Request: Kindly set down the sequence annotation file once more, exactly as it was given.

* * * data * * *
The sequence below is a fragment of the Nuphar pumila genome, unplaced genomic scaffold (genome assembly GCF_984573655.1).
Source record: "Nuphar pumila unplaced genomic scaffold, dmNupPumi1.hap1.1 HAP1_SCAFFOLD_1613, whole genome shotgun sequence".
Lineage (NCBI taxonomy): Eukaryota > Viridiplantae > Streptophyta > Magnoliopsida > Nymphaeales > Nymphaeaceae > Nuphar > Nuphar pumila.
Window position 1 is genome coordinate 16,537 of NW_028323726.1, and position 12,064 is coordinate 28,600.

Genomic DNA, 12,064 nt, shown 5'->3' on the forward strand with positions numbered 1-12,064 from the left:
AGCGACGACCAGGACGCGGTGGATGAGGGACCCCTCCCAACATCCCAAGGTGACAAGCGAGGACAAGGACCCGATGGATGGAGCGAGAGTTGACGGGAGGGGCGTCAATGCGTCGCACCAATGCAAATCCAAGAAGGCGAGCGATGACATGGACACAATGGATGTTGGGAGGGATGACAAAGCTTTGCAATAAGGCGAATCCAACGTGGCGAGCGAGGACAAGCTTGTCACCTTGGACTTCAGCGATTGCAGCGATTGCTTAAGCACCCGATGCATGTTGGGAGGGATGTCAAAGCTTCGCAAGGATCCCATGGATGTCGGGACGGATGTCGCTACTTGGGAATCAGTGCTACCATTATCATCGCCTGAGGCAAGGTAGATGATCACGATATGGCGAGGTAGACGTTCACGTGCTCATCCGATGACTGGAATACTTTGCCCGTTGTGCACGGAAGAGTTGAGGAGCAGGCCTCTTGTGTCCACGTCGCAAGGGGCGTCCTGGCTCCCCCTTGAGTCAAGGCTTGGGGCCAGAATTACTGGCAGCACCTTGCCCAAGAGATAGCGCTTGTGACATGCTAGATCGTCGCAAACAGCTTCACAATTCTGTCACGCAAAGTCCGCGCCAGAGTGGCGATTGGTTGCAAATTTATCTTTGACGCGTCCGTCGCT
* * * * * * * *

The sequence below is a fragment of the Nuphar pumila genome, unplaced genomic scaffold (genome assembly GCF_984573655.1).
Source record: "Nuphar pumila unplaced genomic scaffold, dmNupPumi1.hap1.1 HAP1_SCAFFOLD_1613, whole genome shotgun sequence".
Lineage (NCBI taxonomy): Eukaryota > Viridiplantae > Streptophyta > Magnoliopsida > Nymphaeales > Nymphaeaceae > Nuphar > Nuphar pumila.
Window position 1 is genome coordinate 16,537 of NW_028323726.1, and position 12,064 is coordinate 28,600.

Genomic DNA, 12,064 nt, shown 5'->3' on the forward strand with positions numbered 1-12,064 from the left:
AGCGACGACCAGGACGCGGTGGATGAGGGACCCCTCCCAACATCCCAAGGTGACAAGCGAGGACAAGGACCCGATGGATGGAGCGAGAGTTGACGGGAGGGGCGTCAATGCGTCGCACCAATGCAAATCCAAGAAGGCGAGCGATGACATGGACACAATGGATGTTGGGAGGGATGACAAAGCTTTGCAATAAGGCGAATCCAACGTGGCGAGCGAGGACAAGCTTGTCACCTTGGACTTCAGCGATTGCAGCGATTGCTTAAGCACCCGATGCATGTTGGGAGGGATGTCAAAGCTTCGCAAGGATCCCATGGATGTCGGGACGGATGTCGCTACTTGGGAATCAGTGCTACCATTATCATCGCCTGAGGCAAGGTAGATGATCACGATATGGCGAGGTAGACGTTCACGTGCTCATCCGATGACTGGAATACTTTGCCCGTTGTGCACGGAAGAGTTGAGGAGCAGGCCTCTTGTGTCCACGTCGCAAGGGGCGTCCTGGCTCCCCCTTGAGTCAAGGCTTGGGGCCAGAATTACTGGCAGCACCTTGCCCAAGAGATAGCGCTTGTGACATGCTAGATCGTCGCAAACAGCTTCACAATTCTGTCACGCAAAGTCCGCGCCAGAGTGGCGATTGGTTGCAAATTTATCTTTGACGCGTCCGTCGCT